New York

Max Kozloff

Holly Solomon Gallery

There are many things going on, and many things to be said about Max Kozloff’s photographs. This is both an asset and a problem. Obviously possessed of a lively intelligence, Kozloff packs every detail in every image with meaning; I’m sure he knows exactly what he’s doing, even if I don’t. The consequence of this thoroughness is that he does all the work for the viewer.

A typical Kozlovian image reads as follows: a display of both carefully arranged and chaotic shelves of gold and silver objects which reflect light; the window in front of the display which reflects the scene across the street; trees which move in the wind, mounds of snow in the gutter; small mirrors reflecting bicycle chains which lock together bars which encase the window; on top of all this, there will be a reflection of the photographer taking the photograph. These are dense, involuted images which take absolutely nothing for granted; everything had better be explainable. At a certain point, the details overwhelm the basic thrust of what’s going on, and things get confused.

Most ambitious artists are self-conscious on their first time out. But whereas most limit themselves to a little and squeeze a lot out of it, Kozloff tries to do everything with everything. It’s laudable but tiring. The images frequently depict a very narrow, flat space, but with constant obstruction and reflection. Kozloff goes slumming on the Lower East Side and mixes it with photography/art historical puns from Atget to Groover.

Color continually mediates between the artful and the distasteful—pink and yellow and lime green with copper, gold and silver with brown, beige and off-whites. Photo-Realism is evoked with the emphasis on spatial ambiguity and consumer goods. Even the ambiguous attitudes of the Photo-Realists are present: how are we to take the sharp differences between the uptown posh shots and the downtown kitsch, especially considering that they are perceived in the same terms—a kind of visual virtuosity that won’t quit?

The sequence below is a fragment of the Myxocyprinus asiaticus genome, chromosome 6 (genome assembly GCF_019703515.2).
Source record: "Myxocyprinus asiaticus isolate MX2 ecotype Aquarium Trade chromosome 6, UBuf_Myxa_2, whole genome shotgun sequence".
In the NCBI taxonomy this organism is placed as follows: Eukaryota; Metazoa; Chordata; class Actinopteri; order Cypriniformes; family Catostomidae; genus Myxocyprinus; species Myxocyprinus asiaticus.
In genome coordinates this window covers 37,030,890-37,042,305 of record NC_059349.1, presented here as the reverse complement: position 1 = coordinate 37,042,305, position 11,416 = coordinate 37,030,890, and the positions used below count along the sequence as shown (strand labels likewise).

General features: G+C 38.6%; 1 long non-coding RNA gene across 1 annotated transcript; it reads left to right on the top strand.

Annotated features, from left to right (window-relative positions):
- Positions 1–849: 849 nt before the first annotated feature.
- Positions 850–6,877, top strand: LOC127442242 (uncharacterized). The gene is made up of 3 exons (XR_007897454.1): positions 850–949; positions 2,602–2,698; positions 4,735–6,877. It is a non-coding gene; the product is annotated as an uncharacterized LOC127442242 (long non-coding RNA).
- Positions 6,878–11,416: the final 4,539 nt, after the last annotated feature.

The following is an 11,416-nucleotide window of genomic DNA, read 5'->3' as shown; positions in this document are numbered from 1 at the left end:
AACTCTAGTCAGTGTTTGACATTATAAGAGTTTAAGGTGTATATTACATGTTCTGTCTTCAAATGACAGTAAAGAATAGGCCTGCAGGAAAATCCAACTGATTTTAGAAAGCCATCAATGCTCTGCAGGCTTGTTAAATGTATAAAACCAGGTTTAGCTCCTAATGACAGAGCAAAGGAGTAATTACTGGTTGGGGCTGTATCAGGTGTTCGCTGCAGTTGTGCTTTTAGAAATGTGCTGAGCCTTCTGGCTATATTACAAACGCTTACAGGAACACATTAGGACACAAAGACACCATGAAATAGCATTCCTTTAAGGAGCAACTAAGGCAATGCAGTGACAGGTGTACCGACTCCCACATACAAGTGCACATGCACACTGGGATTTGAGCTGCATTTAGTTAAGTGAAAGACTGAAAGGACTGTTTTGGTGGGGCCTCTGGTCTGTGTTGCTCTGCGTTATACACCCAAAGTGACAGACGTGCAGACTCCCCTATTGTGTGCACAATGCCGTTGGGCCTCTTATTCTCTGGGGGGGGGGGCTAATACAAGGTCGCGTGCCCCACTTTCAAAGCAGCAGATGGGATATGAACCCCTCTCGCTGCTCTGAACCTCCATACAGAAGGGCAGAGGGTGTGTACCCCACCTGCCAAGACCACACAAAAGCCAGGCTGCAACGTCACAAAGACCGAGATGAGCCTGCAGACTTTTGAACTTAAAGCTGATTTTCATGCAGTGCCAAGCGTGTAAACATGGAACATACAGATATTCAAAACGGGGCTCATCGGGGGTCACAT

Kozloff won’t let one millimeter breathe. He rarely lets objects be eloquent in themselves; he doesn’t seem to trust them. The best he can do with a rack of polyester clothes is to reduce them to formal elements. Green tags taped randomly onto a window “unify” the field of chaotic reflections and consumer goods in an outright painterly way. When Kozloff is “simple” it’s impossible to know what’s intended: a New Mexican townscape with its faded pinks and yellows composes itself into an attenuated Stephen Shore formalism.

From this point of view, then, it is entirely clear why the best photographs give us just a few things, honestly, and permit them their uniqueness. Two images in particular ring true. One shows an ivory tiled elephant in a very precious setting, with an Indian cloth behind it. The cloth has pink lotuses and green leaves printed across its length in rows. The dust (a device used as a metaphor for “obstruction” everywhere else) softens the color through the glass window without canceling out the subtle dissonance of green and pink in close proximity. Another image quietly divides in half by various architectural elements in gray tones and a cast shadow from a lamppost nearby. The subject is nothing more than a window half covered with a fabric which is faded around the edges where the sun has not bleached out its pinkness. The photograph captures the real experience of walking along the streets of Lower Manhattan. Whereas Kozloff can usually be counted on frantically to point to urban disorder around every corner, there are times when he seems to calm down and concentrate on things visually without manipulating them.

Jeff Perrone